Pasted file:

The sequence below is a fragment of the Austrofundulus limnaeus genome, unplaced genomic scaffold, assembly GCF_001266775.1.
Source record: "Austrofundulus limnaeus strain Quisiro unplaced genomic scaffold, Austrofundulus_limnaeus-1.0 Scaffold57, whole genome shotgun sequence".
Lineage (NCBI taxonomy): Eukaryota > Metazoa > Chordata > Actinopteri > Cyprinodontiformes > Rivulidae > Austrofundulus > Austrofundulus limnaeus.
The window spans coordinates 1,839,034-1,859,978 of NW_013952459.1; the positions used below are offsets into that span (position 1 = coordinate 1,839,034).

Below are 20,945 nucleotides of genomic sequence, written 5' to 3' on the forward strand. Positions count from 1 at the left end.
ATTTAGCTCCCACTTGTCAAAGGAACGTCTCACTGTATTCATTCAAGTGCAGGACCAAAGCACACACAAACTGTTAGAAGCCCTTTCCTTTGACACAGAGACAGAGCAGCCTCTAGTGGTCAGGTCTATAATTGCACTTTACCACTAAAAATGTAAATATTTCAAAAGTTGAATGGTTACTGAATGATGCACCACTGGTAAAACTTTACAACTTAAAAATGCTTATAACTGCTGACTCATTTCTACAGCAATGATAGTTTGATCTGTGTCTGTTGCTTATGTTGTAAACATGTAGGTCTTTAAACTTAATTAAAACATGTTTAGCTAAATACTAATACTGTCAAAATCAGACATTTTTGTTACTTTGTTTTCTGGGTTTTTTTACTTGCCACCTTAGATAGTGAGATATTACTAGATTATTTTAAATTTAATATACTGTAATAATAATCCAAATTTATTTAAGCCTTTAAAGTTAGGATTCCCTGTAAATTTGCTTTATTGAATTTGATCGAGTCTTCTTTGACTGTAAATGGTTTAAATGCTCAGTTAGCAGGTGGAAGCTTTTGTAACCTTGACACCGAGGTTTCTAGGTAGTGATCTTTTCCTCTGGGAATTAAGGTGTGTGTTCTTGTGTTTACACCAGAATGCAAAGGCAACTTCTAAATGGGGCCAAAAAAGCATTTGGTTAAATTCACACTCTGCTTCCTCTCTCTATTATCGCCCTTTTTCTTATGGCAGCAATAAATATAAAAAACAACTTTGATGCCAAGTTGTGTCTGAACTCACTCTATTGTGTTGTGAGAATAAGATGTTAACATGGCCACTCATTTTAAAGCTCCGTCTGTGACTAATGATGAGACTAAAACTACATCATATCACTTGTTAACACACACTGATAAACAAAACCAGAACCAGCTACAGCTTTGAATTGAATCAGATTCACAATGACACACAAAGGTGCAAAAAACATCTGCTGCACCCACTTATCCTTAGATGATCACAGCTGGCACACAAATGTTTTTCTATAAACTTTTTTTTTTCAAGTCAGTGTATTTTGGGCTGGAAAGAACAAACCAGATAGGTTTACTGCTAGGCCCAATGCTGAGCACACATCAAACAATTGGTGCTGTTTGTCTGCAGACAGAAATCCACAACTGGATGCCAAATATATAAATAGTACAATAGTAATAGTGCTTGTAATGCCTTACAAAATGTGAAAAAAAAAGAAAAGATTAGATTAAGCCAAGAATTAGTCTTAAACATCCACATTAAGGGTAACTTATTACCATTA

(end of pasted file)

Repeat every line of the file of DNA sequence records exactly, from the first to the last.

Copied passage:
The sequence below is a fragment of the Austrofundulus limnaeus genome, unplaced genomic scaffold, assembly GCF_001266775.1.
Source record: "Austrofundulus limnaeus strain Quisiro unplaced genomic scaffold, Austrofundulus_limnaeus-1.0 Scaffold57, whole genome shotgun sequence".
Lineage (NCBI taxonomy): Eukaryota > Metazoa > Chordata > Actinopteri > Cyprinodontiformes > Rivulidae > Austrofundulus > Austrofundulus limnaeus.
The window spans coordinates 1,839,034-1,859,978 of NW_013952459.1; the positions used below are offsets into that span (position 1 = coordinate 1,839,034).

Below are 20,945 nucleotides of genomic sequence, written 5' to 3' on the forward strand. Positions count from 1 at the left end.
ATTTAGCTCCCACTTGTCAAAGGAACGTCTCACTGTATTCATTCAAGTGCAGGACCAAAGCACACACAAACTGTTAGAAGCCCTTTCCTTTGACACAGAGACAGAGCAGCCTCTAGTGGTCAGGTCTATAATTGCACTTTACCACTAAAAATGTAAATATTTCAAAAGTTGAATGGTTACTGAATGATGCACCACTGGTAAAACTTTACAACTTAAAAATGCTTATAACTGCTGACTCATTTCTACAGCAATGATAGTTTGATCTGTGTCTGTTGCTTATGTTGTAAACATGTAGGTCTTTAAACTTAATTAAAACATGTTTAGCTAAATACTAATACTGTCAAAATCAGACATTTTTGTTACTTTGTTTTCTGGGTTTTTTTACTTGCCACCTTAGATAGTGAGATATTACTAGATTATTTTAAATTTAATATACTGTAATAATAATCCAAATTTATTTAAGCCTTTAAAGTTAGGATTCCCTGTAAATTTGCTTTATTGAATTTGATCGAGTCTTCTTTGACTGTAAATGGTTTAAATGCTCAGTTAGCAGGTGGAAGCTTTTGTAACCTTGACACCGAGGTTTCTAGGTAGTGATCTTTTCCTCTGGGAATTAAGGTGTGTGTTCTTGTGTTTACACCAGAATGCAAAGGCAACTTCTAAATGGGGCCAAAAAAGCATTTGGTTAAATTCACACTCTGCTTCCTCTCTCTATTATCGCCCTTTTTCTTATGGCAGCAATAAATATAAAAAACAACTTTGATGCCAAGTTGTGTCTGAACTCACTCTATTGTGTTGTGAGAATAAGATGTTAACATGGCCACTCATTTTAAAGCTCCGTCTGTGACTAATGATGAGACTAAAACTACATCATATCACTTGTTAACACACACTGATAAACAAAACCAGAACCAGCTACAGCTTTGAATTGAATCAGATTCACAATGACACACAAAGGTGCAAAAAACATCTGCTGCACCCACTTATCCTTAGATGATCACAGCTGGCACACAAATGTTTTTCTATAAACTTTTTTTTTTCAAGTCAGTGTATTTTGGGCTGGAAAGAACAAACCAGATAGGTTTACTGCTAGGCCCAATGCTGAGCACACATCAAACAATTGGTGCTGTTTGTCTGCAGACAGAAATCCACAACTGGATGCCAAATATATAAATAGTACAATAGTAATAGTGCTTGTAATGCCTTACAAAATGTGAAAAAAAAAGAAAAGATTAGATTAAGCCAAGAATTAGTCTTAAACATCCACATTAAGGGTAACTTATTACCATTA